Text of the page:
Thursday, August 11, 2011

Limits on Funeral Demonstrations

The Dutchess County legislature is considering a law that would limit protest demonstrations at funerals and burials. There was a Supreme Court decision that allowed such demonstrations, citing freedom of speech. The driving force behind the Supreme Court case and the Dutchess County proposed legislation is the repulsive demonstrations staged by a small church in Kansas called Westboro Baptist Church. Its congregation consists mostly of family members, and they are what I call the religious lunatic fringe. In the Supreme Court case, the Snyder family of York, Pennsylvania, lost a son in a military action overseas and Westboro showed up in York to demonstrate in a totally inappropriate way (as they have done at other military funerals in the past).

Their demonstrations, which are hurtful and disgusting, are to protest the gains made by gays as a result of gay rights activism. In their warped thinking, the Westboro people believe every military death is God’s punishment of the United States for permitting homosexuality to be openly practiced and accepted.

The Supreme Court made the right decision, painful as it was, that Westboro had a constitutional right to demonstrate. However, municipalities have the right to control where demonstration are held and place certain limitations on them for public order and safety. Therefore, Dutchess County can (and hopefully will) pass such limiting legislation.

While many Christians believe the practice of homosexuality is a sin based on both the Old and New Testaments, that doesn’t justify such inappropriate and cruel demonstrations at a time when a family is mourning the tragic death of a loved one, especially a soldier or marine fighting for his country.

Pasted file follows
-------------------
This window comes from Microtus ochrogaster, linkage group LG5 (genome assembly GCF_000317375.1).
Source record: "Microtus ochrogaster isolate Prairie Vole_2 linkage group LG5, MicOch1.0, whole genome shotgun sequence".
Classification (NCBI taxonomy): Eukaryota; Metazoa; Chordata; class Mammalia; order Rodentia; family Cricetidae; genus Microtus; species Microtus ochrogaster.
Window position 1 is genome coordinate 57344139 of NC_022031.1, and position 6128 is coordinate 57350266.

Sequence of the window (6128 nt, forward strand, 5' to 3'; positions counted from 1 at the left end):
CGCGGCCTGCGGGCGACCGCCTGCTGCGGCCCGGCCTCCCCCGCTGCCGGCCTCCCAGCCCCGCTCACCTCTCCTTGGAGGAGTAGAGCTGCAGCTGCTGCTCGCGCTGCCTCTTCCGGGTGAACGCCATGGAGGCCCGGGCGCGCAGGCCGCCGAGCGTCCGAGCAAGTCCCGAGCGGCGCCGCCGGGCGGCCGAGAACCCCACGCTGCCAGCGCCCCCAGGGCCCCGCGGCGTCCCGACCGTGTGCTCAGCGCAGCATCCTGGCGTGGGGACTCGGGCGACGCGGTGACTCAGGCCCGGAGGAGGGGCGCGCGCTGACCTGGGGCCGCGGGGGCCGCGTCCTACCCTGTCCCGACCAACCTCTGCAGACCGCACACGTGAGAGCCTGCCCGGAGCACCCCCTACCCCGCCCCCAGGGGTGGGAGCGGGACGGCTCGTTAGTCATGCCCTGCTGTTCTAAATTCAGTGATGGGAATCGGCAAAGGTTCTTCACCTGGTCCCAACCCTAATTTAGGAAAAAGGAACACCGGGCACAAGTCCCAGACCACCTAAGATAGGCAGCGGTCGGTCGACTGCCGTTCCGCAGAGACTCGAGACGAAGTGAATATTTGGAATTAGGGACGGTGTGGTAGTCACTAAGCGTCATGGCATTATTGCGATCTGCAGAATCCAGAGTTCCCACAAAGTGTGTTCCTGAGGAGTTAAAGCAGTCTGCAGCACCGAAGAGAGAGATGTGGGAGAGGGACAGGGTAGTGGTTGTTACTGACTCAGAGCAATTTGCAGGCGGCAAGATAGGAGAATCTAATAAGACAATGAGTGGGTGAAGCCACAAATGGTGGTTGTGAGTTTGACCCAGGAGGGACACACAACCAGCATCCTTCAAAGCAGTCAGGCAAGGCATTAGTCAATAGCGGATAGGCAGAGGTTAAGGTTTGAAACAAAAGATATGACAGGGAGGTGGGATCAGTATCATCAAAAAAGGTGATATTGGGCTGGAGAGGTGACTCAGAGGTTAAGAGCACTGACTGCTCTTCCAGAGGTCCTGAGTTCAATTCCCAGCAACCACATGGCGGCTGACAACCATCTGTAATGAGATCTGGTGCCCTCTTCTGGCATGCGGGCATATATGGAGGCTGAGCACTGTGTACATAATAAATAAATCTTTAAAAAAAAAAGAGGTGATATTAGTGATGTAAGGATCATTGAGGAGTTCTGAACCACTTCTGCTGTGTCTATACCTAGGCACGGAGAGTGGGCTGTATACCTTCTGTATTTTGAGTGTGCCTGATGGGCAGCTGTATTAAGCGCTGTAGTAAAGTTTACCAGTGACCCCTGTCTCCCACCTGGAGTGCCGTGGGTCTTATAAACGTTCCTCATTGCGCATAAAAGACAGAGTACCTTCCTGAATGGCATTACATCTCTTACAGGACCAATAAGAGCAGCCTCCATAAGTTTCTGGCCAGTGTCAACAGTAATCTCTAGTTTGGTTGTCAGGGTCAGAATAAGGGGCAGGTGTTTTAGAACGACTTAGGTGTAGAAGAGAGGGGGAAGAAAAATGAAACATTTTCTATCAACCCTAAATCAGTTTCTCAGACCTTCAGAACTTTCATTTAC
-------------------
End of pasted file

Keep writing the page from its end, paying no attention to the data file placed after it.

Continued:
These Westboro people give Christians a bad name, and quite frankly I don’t think they can be considered “Christians” as you and I understand the term. Jesus practiced love, not hate. When a woman caught in adultery was brought to Jesus in John 8:3-11, he said to her, “Neither do I condemn you. Go your way, and from now on do not sin again.” (John 8:4, NRSV) Jesus didn’t deny that she had broken the moral law as found in the Hebrew Bible, but neither did he condemn her. We as Christians should follow the example of Jesus in loving all people, even when we believe what they are doing is inconsistent with biblical teachings. That’s between them and God, and we should be praying for them (and ourselves), because “…there is no distinction, since all have sinned and fall short of the glory of God. (Romans 3:22b-23, NRSV)

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